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donderdag 19 mei 2011

Glyphosate found to infect plants with AIDS-like disease, animals and people victim too

Remember my blog on glyphosate a few days ago?

Monsanto pesticide found to infect plants with AIDS-like disease

Wednesday, May 18, 2011 by: Ethan A. Huff, staff writer

When Dr. Don Huber, professor emeritus at Purdue University and internationally-recognized plant pathologist, wrote a letter back in January to US Department of Agriculture (USDA) Secretary Tom Vilsack, warning him about a new mystery disease showing up primarily in genetically-modified (GM) crops, the notice fell on deaf ears.

Research conducted by a team of senior plant and animal scientists found that Monsanto's glyphosate chemical, which is the primary ingredient in its popular RoundUp herbicide formula, appears responsible for infecting plants with an AIDS-like syndrome that destroys their immunity, blocks their absorption of certain vitamins and minerals, and eventually kills them.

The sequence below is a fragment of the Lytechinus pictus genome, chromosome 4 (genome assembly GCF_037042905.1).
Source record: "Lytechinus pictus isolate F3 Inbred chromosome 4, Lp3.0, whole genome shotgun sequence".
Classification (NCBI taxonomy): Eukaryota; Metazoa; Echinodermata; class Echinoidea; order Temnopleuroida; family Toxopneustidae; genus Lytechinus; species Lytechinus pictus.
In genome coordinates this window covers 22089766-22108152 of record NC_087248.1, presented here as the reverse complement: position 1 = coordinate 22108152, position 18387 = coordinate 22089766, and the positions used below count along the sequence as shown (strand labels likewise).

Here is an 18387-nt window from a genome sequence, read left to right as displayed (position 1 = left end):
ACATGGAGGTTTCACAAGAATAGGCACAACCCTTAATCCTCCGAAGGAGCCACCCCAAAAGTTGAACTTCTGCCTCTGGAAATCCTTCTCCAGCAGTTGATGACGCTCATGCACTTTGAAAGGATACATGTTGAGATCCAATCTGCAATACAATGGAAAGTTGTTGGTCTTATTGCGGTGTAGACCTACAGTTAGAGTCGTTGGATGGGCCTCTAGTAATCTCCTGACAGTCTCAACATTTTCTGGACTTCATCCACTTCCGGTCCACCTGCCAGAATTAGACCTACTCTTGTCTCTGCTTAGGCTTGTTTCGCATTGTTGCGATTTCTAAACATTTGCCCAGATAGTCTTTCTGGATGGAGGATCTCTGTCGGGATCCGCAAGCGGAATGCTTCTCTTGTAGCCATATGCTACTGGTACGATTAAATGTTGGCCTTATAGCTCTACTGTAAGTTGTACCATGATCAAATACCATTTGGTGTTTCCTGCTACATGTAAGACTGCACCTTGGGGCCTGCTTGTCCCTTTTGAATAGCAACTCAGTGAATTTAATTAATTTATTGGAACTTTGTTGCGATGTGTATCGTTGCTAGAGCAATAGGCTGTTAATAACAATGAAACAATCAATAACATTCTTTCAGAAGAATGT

Dr. Huber explains in his letter that the destruction caused by glyphosate does not appear limited to plants, either -- animals and humans alike that consume foods tainted with the chemical, or that are exposed in some other way to it, are potentially susceptible to developing the same autoimmune disorder. For this reason, Dr. Huber urged the USDA to further investigate RoundUp, as well as to deny the deregulation of GM alfalfa.

You can read a copy of Dr. Huber's letter for yourself here:

The key factor of Dr. Huber's discovery was a microscopic pathogen specifically prevalent in GM crops. The pathogen, he explained in an interview with Food Democracy Now! (FDN) as well as in his letter, is common. But an apparent weakening of plant immunity by glyphosate makes plants treated with the chemical more susceptible to contracting the harmful pathogen. And as a result of exposure, large swaths of GM farmland have died, and many animals that feed on GM-tainted meal have become infertile or have had abortions.